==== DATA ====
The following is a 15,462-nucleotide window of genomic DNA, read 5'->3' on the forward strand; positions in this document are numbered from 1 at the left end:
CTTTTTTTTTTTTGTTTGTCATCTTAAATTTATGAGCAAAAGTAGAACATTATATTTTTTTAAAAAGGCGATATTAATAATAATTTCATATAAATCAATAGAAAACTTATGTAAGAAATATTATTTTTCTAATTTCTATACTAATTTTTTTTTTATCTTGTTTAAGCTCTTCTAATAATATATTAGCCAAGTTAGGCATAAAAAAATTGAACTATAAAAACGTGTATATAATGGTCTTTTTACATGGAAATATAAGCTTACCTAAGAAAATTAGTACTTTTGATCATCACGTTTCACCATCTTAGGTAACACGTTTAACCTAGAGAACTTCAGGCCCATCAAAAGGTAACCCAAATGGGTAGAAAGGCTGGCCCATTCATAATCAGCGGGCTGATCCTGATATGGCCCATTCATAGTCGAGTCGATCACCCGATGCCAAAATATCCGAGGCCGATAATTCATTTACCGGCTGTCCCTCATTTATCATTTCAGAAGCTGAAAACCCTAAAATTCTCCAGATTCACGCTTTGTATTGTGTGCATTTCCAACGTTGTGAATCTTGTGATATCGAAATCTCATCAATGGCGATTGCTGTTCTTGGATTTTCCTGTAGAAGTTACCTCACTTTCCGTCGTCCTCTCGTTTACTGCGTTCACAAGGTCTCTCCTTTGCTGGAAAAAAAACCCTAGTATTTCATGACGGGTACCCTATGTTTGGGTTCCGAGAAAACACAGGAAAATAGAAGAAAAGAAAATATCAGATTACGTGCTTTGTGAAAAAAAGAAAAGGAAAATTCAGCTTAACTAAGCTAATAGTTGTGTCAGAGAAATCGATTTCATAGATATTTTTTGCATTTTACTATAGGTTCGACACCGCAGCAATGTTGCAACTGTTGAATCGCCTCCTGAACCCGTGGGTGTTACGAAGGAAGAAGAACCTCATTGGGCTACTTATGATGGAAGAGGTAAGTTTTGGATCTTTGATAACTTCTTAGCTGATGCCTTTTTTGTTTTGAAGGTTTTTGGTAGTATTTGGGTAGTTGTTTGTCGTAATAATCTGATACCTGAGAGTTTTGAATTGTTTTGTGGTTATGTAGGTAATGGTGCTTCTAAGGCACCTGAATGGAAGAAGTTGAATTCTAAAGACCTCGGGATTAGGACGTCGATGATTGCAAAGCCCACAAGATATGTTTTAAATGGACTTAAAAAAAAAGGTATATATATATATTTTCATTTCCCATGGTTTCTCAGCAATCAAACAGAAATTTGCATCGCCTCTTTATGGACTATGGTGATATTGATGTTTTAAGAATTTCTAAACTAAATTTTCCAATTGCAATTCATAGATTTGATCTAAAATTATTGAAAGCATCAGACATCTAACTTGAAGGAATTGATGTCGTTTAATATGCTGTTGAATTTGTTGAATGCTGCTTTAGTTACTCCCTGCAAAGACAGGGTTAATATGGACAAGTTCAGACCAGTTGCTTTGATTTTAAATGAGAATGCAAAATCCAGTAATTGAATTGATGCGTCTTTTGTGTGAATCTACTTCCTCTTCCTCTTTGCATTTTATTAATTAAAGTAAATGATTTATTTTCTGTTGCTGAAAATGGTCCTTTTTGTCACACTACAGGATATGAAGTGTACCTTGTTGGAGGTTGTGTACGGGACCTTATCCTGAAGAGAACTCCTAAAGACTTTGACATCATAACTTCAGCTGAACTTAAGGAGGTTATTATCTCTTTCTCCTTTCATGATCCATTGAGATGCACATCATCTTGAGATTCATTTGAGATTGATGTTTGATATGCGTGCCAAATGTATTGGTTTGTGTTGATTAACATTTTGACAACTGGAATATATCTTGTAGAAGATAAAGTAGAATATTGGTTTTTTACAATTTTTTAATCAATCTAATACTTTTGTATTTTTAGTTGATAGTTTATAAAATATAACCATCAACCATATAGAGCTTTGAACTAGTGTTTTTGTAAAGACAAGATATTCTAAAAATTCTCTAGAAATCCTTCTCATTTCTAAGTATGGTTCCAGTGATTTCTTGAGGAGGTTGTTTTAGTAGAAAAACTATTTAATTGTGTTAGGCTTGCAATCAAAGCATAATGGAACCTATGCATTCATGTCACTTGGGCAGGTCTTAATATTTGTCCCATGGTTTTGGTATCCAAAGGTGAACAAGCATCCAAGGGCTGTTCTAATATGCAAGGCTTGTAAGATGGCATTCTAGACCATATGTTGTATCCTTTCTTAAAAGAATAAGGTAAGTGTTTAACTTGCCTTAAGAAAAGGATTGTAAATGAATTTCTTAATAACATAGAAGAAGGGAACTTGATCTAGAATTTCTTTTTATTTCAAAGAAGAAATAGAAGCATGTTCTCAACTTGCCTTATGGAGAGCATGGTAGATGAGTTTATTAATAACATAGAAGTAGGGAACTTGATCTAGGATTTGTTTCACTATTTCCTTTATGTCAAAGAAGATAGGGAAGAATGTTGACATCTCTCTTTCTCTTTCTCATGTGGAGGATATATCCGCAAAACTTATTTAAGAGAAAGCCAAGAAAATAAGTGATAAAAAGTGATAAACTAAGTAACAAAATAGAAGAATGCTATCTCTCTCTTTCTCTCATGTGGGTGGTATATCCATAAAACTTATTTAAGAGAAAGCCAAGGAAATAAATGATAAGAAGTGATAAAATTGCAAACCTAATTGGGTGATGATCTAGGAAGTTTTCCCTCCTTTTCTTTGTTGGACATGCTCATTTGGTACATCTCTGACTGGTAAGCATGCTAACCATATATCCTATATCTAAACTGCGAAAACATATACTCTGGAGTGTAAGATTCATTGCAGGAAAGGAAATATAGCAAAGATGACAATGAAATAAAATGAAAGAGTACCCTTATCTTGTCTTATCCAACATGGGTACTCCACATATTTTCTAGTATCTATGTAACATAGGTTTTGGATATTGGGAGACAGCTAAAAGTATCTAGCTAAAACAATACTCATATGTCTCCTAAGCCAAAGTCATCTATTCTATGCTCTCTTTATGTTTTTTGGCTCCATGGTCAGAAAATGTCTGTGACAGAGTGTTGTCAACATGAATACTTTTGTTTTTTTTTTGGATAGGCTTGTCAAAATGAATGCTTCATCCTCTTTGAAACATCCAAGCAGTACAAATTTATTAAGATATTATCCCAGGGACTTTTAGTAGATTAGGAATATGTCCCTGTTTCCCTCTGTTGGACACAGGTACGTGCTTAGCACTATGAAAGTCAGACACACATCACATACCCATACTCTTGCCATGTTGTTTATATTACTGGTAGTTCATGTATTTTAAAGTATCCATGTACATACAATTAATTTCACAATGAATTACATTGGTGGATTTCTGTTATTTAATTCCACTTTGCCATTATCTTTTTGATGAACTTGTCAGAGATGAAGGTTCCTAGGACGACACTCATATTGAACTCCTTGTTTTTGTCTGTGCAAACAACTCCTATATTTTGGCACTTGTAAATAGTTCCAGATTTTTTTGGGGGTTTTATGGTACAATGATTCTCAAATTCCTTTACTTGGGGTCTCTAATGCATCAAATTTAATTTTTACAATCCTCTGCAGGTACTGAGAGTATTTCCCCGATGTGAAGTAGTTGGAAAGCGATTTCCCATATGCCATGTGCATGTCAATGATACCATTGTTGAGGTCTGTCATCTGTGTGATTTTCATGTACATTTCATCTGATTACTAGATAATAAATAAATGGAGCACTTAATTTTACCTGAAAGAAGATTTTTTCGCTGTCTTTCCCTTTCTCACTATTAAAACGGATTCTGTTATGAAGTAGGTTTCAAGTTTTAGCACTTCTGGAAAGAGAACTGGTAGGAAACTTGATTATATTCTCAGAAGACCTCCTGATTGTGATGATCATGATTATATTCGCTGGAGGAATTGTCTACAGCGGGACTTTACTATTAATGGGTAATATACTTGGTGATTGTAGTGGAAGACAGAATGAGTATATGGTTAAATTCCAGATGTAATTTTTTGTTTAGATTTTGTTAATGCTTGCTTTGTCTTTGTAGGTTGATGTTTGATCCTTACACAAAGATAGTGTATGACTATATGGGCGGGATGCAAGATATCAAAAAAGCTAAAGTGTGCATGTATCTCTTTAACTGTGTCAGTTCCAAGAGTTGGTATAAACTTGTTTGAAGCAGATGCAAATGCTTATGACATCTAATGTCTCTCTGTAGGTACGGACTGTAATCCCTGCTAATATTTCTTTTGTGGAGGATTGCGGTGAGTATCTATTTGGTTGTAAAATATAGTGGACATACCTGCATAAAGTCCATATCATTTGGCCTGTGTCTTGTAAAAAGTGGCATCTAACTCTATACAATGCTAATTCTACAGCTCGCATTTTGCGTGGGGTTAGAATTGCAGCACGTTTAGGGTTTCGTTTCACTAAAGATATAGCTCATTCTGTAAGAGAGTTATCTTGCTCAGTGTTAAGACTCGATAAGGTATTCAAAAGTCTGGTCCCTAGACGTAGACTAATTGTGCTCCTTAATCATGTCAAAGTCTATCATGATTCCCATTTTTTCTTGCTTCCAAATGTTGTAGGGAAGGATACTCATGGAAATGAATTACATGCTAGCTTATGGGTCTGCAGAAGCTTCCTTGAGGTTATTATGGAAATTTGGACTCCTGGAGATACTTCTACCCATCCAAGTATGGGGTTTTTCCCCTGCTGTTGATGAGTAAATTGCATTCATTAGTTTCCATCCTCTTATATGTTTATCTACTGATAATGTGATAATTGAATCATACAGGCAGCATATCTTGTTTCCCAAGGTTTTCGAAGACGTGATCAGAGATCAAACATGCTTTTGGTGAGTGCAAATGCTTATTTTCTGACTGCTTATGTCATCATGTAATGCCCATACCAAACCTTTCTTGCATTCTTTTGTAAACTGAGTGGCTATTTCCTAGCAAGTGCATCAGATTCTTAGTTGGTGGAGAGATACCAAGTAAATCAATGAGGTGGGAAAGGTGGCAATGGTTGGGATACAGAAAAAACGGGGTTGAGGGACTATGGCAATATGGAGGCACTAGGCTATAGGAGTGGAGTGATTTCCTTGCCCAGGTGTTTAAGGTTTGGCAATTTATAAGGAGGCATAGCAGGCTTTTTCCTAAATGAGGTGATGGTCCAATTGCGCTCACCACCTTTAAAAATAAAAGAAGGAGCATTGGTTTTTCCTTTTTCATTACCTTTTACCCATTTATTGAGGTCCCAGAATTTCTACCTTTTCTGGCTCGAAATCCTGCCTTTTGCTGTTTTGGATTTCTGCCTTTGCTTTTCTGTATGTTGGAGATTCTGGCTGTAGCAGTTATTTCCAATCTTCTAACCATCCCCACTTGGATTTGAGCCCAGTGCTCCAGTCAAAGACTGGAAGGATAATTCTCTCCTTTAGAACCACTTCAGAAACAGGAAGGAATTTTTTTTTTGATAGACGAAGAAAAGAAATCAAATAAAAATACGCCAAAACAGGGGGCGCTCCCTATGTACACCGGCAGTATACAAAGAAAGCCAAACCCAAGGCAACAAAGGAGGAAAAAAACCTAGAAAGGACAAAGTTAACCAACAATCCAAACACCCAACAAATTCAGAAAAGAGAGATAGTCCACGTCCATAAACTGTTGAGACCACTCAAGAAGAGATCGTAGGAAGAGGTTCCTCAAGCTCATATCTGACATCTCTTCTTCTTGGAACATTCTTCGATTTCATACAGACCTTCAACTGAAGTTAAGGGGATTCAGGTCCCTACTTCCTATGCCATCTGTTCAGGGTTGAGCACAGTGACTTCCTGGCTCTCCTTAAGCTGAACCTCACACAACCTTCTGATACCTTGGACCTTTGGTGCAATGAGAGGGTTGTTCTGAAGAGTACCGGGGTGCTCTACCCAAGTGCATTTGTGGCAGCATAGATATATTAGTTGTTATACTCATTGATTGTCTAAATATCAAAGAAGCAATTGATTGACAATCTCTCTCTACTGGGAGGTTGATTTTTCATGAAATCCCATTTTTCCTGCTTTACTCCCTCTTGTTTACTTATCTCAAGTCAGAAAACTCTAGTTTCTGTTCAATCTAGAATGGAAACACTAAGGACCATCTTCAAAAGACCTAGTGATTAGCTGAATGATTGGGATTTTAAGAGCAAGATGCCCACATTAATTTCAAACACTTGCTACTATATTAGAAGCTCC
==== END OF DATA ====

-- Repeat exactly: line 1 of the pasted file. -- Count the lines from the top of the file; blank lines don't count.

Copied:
The following is a 15,462-nucleotide window of genomic DNA, read 5'->3' on the forward strand; positions in this document are numbered from 1 at the left end: